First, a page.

07/13/2014 - 20:48

How to prevent the next Ebola outbreak

Laura H. Kahn

Laura H. Kahn

A general internist who began her career in health care as a registered nurse, Kahn works on the research staff of Princeton University's ...

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The Ebola virus has emerged in three West African countries where it had not previously been reported: Guinea, Liberia, and Sierra Leone. In early July, health ministers from 11 countries and representatives from the World Health Organization (WHO) and relevant partner organizations met in an emergency two-day meeting in Accra, Ghana, to strategize on containing the worsening crisis. So far, the outbreak is the largest and deadliest since the disease was first recognized in 1976 in northern Zaire. As of July 8, there had been 888 cases and 539 deaths, with a mortality rate over 60 percent. Previous outbreaks, in Central African countries, typically had mortality rates closer to 90 percent.

This outbreak appears to have been caused by a new strain of the Ebola virus. The initial response was slow, in part because medical professionals were not expecting to see Ebola-infected individuals in a region previously unaffected. In addition, the initial victims did not have the classic symptoms of this hemorrhagic fever, further hindering early identification. Government officials who gave conflicting or inaccurate information did not help speed a proper response, either.

Strong scientific evidence points to the fruit bat as the host species for the Ebola virus. Human activities that increase exposure to fruit bats increase the risk of Ebola outbreaks. The worst activities include widespread deforestation and bushmeat consumption, especially the eating of non-human primates and bats.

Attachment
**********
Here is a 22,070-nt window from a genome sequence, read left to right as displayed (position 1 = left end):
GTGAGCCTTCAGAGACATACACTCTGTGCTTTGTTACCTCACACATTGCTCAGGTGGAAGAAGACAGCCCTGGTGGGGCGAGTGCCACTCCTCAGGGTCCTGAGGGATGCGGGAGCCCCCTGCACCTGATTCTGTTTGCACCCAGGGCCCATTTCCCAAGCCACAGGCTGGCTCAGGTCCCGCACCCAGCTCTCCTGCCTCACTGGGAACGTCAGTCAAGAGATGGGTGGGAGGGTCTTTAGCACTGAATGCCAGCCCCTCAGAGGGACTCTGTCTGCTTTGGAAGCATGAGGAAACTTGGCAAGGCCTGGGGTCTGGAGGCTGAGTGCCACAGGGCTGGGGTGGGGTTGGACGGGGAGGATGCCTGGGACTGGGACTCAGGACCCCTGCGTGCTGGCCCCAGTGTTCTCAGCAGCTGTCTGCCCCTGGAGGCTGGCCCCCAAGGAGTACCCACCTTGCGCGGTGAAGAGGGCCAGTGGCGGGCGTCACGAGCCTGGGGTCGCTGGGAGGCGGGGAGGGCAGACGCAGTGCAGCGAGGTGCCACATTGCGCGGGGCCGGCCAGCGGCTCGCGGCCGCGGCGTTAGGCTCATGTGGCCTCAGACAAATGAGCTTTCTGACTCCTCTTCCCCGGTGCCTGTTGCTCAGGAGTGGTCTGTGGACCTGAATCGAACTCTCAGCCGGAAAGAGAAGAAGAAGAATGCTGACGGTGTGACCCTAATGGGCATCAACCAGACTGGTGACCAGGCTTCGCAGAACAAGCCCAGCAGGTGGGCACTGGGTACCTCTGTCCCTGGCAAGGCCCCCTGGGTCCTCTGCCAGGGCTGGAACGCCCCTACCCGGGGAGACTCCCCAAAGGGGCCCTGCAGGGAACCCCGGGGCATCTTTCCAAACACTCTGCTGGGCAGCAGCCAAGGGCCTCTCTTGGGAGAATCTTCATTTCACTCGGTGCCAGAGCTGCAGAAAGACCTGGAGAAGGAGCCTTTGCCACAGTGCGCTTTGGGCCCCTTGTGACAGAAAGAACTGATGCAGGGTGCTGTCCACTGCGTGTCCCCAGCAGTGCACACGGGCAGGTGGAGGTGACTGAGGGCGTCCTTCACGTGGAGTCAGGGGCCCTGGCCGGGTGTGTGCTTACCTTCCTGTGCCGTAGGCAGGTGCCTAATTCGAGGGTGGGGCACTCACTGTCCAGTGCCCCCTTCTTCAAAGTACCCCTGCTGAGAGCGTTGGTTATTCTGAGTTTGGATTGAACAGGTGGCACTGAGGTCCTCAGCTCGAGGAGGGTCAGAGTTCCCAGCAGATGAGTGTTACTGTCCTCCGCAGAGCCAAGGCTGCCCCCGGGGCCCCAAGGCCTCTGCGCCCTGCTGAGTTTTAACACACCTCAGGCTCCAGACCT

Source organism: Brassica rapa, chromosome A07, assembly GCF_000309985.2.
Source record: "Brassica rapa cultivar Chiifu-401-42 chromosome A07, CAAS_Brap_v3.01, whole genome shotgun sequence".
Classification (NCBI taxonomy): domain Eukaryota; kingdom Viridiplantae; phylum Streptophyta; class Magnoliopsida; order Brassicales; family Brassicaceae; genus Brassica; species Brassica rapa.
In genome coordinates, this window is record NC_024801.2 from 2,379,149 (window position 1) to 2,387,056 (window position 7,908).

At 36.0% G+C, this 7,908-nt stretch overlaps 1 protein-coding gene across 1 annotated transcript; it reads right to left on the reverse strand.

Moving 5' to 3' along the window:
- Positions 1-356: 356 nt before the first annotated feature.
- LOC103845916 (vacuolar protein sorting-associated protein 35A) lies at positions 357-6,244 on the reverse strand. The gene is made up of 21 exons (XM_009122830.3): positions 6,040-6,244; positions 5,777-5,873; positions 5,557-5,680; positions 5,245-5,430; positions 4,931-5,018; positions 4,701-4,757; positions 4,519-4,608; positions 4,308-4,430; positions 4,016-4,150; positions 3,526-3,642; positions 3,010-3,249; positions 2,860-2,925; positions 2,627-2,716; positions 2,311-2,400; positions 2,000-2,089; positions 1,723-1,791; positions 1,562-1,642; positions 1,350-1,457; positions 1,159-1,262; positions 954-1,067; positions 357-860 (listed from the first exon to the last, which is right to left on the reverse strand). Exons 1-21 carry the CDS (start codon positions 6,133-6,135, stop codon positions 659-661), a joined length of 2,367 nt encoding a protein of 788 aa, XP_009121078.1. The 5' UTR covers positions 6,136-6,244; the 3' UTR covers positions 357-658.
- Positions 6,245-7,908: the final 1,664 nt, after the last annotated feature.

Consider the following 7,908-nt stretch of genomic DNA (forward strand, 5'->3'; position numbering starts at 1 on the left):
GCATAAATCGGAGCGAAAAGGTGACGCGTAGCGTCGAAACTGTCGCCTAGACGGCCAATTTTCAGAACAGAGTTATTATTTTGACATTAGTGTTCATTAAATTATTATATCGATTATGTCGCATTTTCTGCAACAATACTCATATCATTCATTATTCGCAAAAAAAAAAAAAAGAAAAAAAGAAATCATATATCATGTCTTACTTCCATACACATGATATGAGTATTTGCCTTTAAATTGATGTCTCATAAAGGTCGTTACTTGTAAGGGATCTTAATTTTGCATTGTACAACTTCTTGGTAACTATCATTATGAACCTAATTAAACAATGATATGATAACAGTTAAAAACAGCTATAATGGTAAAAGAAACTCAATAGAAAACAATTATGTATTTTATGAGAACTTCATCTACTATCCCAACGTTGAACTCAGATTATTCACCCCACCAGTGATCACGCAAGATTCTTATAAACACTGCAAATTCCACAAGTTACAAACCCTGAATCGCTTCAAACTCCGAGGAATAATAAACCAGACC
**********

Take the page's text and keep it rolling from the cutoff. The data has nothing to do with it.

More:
After initial transmission of the Ebola virus from an animal to a human, human-to- human contact is most responsible for the disease’s spread. Inadequate health services (including reusing needles and poor implementation of quarantine and isolation practices) should be addressed in containing epidemics such as the one presently worsening in West Africa. Cross-border travel and burial practices that include bathing and touching departed loved ones further the spread of the Ebola virus, which is transmitted by direct contact with bodily fluids and secretions. Denial, panic, and mistrust have further fueled the crisis in densely populated cities.

Environmental destruction and widespread deforestation seem to constitute a common thread in causing the emergence of many of the deadliest viruses known to humanity. Some of the world’s highest rates of deforestation have occurred in West Africa; the Guinea rainforest has shrunk to one-fifth of its former size. Liberia and Sierra Leone are also threatened by massive forest-clearing operations. Deadly viruses such as Ebola and Nipah emerge in human populations after widespread deforestation destroys the habitats of fruit bats to make way for agriculture.